# Is there an Isomorphism between R and C under addition? [duplicate]

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AC in group isomorphism between R and R^2

Somewhere, I recall being told that there is an isomorphism between $\mathbb{R}$ and $\mathbb{C}$ under addition. However, despite a rather lengthy search, I have been unable to find anything to support this fact, although Paul Yale of Pomona College, in his paper, "Automorphisms of the Complex Numbers," showed that there are "wild" automorphisms of $\mathbb{C}$ that require the axiom of choice to construct. Given that rather surprising fact, it does not seem too unlikely that there could be an isomorphism between $\mathbb{R}$ and $\mathbb{C}$. So, the question is: Is it possible for there to be an isomorphism between $\mathbb{R}$ and $\mathbb{C}$, and if so, what is is?

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If you are asking whether there exists an isomorphism $\mathbb C\to\mathbb R$ as abelian groups, then the answer is yes: both are in fact $\mathbb Q$-vector spaces of the same dimension, so they are isomorphic as such. –  Mariano Suárez-Alvarez Jul 10 '10 at 12:43
Let the record show that Mariano beat me by two minutes. –  Gerry Myerson Jul 10 '10 at 12:59
If $K$ is a countable field and $V$ is a vector space, then its dimension equals its cardinality. In particular, such spaces are isomorphic as soon as they are equipotent. –  Martin Brandenburg Jul 10 '10 at 17:07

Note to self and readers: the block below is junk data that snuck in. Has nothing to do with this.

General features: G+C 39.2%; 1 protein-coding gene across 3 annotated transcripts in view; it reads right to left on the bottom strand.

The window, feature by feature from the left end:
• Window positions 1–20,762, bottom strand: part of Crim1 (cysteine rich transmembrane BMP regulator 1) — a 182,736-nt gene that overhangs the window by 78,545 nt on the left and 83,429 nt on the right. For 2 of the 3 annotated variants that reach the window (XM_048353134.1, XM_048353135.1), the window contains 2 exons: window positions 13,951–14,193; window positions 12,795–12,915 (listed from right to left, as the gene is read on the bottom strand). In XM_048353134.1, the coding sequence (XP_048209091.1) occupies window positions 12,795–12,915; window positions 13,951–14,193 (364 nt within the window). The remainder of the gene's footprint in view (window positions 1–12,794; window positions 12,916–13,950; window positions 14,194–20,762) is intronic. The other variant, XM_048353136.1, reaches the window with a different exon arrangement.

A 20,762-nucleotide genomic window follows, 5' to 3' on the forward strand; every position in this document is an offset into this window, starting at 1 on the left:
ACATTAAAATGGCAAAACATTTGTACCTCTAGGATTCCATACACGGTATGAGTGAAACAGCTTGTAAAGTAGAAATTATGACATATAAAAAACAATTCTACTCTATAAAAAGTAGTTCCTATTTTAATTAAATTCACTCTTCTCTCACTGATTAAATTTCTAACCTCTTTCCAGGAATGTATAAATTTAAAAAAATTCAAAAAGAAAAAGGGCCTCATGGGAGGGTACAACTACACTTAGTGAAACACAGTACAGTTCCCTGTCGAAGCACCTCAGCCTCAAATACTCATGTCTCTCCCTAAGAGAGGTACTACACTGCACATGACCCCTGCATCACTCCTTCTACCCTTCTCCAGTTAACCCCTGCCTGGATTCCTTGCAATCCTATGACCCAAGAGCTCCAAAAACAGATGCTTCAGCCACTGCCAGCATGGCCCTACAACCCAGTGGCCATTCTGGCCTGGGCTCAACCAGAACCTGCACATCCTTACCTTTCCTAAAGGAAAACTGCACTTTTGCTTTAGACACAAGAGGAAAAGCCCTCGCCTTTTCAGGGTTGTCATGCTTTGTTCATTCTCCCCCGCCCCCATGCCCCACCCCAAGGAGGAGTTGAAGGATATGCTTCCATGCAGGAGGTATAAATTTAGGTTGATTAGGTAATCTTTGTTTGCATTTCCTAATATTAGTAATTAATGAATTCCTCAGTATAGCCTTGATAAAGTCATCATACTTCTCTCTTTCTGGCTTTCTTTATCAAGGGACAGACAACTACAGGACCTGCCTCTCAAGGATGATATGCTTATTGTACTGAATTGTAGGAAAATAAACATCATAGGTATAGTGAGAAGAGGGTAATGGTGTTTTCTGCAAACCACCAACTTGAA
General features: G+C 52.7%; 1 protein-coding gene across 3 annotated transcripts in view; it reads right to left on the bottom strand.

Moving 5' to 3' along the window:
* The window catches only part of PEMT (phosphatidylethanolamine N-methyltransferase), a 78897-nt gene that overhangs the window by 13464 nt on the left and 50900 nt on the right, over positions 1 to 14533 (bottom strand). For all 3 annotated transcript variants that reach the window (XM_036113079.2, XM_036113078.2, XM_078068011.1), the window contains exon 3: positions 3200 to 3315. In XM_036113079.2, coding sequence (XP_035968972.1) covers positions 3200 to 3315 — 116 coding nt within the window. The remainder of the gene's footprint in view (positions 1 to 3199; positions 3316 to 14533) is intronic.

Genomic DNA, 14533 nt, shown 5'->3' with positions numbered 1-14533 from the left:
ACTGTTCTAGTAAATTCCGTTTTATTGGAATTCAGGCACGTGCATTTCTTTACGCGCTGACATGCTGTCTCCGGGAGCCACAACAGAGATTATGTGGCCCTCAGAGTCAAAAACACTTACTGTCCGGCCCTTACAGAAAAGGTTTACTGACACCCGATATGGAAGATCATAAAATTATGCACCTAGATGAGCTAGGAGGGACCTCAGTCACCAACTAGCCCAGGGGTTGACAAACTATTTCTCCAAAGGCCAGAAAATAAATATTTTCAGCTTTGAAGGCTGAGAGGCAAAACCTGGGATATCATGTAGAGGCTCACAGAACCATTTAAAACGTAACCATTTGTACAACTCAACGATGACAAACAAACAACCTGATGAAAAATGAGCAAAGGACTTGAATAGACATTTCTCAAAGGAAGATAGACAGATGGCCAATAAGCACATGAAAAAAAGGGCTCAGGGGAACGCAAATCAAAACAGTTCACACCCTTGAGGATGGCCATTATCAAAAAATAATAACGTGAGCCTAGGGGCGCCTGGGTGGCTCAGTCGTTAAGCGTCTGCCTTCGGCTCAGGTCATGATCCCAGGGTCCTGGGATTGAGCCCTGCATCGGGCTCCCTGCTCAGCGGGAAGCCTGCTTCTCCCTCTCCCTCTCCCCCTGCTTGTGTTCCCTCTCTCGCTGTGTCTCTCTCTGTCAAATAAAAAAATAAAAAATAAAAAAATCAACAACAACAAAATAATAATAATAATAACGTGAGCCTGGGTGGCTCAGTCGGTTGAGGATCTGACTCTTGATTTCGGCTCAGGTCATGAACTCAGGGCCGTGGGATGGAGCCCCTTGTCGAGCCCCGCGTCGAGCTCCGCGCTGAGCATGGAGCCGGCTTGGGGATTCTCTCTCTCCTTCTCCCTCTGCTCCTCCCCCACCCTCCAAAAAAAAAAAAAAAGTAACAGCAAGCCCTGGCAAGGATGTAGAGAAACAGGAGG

@Martin: that works if $|V|>|K|$; otherwise, note that $K$ is a vector space over itself, but the dimension is not $|K|=\aleph_0$, it's $1$. –  Arturo Magidin Jul 10 '10 at 17:10
Btw, talking about $\mathbb{R}$ as $\mathbb{Q}$ vector space, I'd like to mention that one can produce a Vitali set as a direct summand $V$ of the subspace $\mathbb{Q}$. This way $V$ can't have null Lebesgue measure since $\mathbb{R}=\cup_{q\in\mathbb{Q}} (V+q)$, and it can't have positive measure since $V−V\subset V$ is not a neighborhood of 0, as it should be were it a measurable set with positive measure. –  Pietro Majer Jul 10 '10 at 21:04
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## marked as duplicate by Gerald Edgar, Qiaochu Yuan, Allen Knutson, Kevin H. Lin, Jonas MeyerJul 10 '10 at 23:36

This question has been asked before and already has an answer. If those answers do not fully address your question, please ask a new question.

## 1 Answer

As vector spaces over the rationals, they have the same dimension, so the only tricky part is the difficulty in finding a basis.

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This related question talks about the need for the axiom of choice: mathoverflow.net/questions/25375/… –  Chris Phan Jul 10 '10 at 13:16
... and thus this one should be closed ... –  Gerald Edgar Jul 10 '10 at 16:09
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